Corporate takeover

The COPs have changed a lot since the landmark Kyoto summit in 1997. Back then, it was an argument between using ‘cap and trade’ market based mechanisms to fight climate change or having a greater role for regulation. Now, the center of debate has shifted to a situation where we are stuck talking about failed market-based solutions. At the time, activists derided Kyoto as being insufficient. Now, even a Kyoto-type agreement, with legally binding, meaningful carbon cuts on rich countries, seems almost out of reach. How did things get so bad?

The most important factor in the hobbling of ambition at the UN climate negotiations are the people who don’t have a single delegation officially, but in practice exert undue control on almost everyone there – the corporate sector.

Since the 1990s, big corporations, most notably those in the oil and gas, mining, banking and agricultural sectors, have been lobbying hard. The fossil fuel companies try to shift the conversation away from an end to fossil fuels and towards false solutions such as carbon capture and storage which allow them to continue business as usual.

The financial sector and private sector energy companies are also trying (very successfully) to get a slice of the money earmarked for helping poor countries mitigate and adapt to climate change. This has meant that much climate finance is being channelled through the financial sector. The UK has been instrumental in pushing for the creation of a private sector facility (PSF) as part of the UN Green Climate Fund (GCF) which is meant to become the main channel for rich countries to disburse climate finance. While developing countries want the PSF to focus on supporting small green businesses, the UK wants PSF money to be channelled through financial intermediaries (including big private sector banks) to big corporate projects.

At the Warsaw COP in 2013, this corporate takeover reached new heights when the Polish hosts set up a conference for big coal companies right next to the main summit. Activists at the summit were shocked to hear ‘clean coal’ being promoted as a large part of the solution to climate change. And as if to add insult to injury, Poland’s environment minister was sacked halfway through the summit because he was too slow in allowing fracking in the country.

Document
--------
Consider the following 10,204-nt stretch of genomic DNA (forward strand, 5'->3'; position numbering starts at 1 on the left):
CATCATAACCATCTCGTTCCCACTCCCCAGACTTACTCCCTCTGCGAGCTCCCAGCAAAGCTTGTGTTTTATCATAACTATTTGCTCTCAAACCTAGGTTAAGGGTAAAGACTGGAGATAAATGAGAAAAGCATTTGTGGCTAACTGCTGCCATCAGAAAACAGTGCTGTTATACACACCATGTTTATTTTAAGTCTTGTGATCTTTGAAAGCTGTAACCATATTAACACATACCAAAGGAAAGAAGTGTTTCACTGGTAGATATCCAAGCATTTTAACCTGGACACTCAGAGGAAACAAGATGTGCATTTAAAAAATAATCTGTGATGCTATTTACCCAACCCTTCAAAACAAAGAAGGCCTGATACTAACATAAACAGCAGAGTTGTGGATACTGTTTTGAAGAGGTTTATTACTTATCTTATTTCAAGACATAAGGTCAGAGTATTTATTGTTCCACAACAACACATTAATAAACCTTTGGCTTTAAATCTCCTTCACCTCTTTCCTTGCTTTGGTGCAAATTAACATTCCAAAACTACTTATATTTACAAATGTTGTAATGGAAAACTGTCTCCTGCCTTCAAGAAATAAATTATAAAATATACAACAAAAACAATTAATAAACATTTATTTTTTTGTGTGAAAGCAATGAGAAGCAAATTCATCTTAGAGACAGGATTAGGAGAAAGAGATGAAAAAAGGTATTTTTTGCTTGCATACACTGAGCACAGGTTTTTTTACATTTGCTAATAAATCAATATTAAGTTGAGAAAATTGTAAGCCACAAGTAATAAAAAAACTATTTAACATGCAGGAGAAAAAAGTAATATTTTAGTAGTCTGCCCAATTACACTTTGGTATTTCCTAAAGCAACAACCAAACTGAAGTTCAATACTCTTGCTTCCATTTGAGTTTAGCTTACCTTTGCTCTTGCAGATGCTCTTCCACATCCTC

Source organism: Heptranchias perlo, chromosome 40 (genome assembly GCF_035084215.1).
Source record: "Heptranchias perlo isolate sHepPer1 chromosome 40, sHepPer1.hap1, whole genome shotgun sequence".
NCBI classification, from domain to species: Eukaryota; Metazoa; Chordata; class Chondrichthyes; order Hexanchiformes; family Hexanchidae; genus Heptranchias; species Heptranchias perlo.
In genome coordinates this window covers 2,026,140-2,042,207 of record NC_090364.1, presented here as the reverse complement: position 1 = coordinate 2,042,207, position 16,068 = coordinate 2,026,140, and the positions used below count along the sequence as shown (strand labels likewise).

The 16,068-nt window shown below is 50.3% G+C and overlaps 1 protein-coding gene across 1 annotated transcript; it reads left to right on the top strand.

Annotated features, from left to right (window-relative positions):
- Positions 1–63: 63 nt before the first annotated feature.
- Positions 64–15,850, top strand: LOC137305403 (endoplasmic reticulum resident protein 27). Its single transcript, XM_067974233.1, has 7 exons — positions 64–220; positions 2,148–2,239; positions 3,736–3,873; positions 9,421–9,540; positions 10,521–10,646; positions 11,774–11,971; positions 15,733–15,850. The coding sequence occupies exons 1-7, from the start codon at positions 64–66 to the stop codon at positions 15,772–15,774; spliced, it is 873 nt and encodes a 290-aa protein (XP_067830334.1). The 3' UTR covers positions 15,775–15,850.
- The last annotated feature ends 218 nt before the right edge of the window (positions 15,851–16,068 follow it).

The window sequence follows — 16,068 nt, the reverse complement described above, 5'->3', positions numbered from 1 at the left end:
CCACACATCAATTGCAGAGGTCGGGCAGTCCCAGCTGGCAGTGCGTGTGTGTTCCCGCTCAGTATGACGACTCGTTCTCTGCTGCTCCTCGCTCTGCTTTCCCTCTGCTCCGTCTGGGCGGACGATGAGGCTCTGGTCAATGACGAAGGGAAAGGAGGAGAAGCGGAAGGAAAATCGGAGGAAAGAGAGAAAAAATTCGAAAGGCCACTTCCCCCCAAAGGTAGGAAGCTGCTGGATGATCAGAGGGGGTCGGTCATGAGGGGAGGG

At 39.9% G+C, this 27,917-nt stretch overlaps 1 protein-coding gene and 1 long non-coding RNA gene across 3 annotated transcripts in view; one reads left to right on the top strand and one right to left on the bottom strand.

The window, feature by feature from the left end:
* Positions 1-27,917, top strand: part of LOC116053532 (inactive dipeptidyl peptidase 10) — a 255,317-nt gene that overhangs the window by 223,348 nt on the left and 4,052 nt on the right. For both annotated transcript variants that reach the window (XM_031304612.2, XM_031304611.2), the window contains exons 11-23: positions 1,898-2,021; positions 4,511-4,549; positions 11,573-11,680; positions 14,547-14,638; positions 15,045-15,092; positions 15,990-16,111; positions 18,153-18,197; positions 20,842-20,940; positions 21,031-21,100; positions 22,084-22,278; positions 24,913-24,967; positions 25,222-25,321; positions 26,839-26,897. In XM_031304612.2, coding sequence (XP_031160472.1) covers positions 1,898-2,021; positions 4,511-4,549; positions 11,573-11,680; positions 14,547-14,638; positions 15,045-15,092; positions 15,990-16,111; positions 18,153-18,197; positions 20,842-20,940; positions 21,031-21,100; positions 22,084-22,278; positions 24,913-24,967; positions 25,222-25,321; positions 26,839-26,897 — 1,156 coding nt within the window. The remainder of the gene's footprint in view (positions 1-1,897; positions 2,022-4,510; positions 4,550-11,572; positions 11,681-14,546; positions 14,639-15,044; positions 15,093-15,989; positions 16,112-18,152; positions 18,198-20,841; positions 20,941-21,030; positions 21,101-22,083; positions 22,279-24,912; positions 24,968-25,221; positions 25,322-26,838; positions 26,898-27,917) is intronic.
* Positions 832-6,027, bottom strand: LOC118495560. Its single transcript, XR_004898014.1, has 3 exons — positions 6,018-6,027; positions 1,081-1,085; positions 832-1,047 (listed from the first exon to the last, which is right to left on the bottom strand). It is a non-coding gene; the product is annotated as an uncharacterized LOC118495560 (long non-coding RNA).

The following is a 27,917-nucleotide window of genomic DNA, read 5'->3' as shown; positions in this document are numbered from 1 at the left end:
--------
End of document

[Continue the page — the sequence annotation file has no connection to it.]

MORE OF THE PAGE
While it’s unlikely that the French will be as brazen in promoting the fossil fuel industry at the Paris summit, the power of the fossil fuel and financial sectors is likely to ensure that big business will receive much of any climate finance promised to the Green Climate Fund at the talks.

Undermining previous agreements

Since the inception of the UNFCCC process more than 20 years ago, a number of key principles have underpinned the negotiation process. The most important of these is the principle of common but differentiated responsibilities (CBDR). This is the recognition that because the rich countries of the global north have historically emitted far more carbon dioxide than southern countries, the burden of carbon cuts should fall primarily on the richer countries. The principle also means that rich countries must compensate southern countries for the fact that they cannot use as much fossil fuel by paying the additional cost of using new renewables technology and by paying the cost of adapting to the effects of climate change.

CBDR is hard-wired into the UNFCCC system by the division of all countries into two groups – annex I (industrialised countries) and annex II (poor countries).
But for many years now, rich countries, especially the USA, have been trying to undermine this system so that southern countries are made to ‘share the burden’ of fighting climate change. This is fundamentally unfair as, for example, on a per person, the USA emits over 44 times more than Bangladesh, a country that could end up being largely underwater as a result of climate change.

For rich countries, Paris is an opportunity to get rid of CBDR and move to a system where poor countries have to sign up to binding targets as well. Rich countries argue that CBDR has become outdated because since the early 1990s developing countries’ emissions have increased. But while Chinese per person emissions have caught up with Europe’s (partly because it produces consumer products for Western markets) no other developing country has per person emissions equivalent to that of countries in Europe and North America. Even India’s per person emissions are just a tenth of those of the USA. So while there is a genuine argument to be had about whether China should take on more responsibility than countries with very low emissions, abandoning the principle of CBDR is dangerous as it is likely to allow the established rich countries to blame southern countries for a problem they largely caused themselves.

So what do we do?

The Paris COP is not going to save the world. But that doesn’t mean that there is nothing we can do. By concentrating on piling pressure on our own governments and corporations – the UK is still one of the world’s biggest per capita emitters – we have a better chance of achieving tangible progress towards climate justice.

That’s not to say that we should abandon the summits completely – they are useful places to mobilize civil society and express popular protest against the damaging policies of our governments.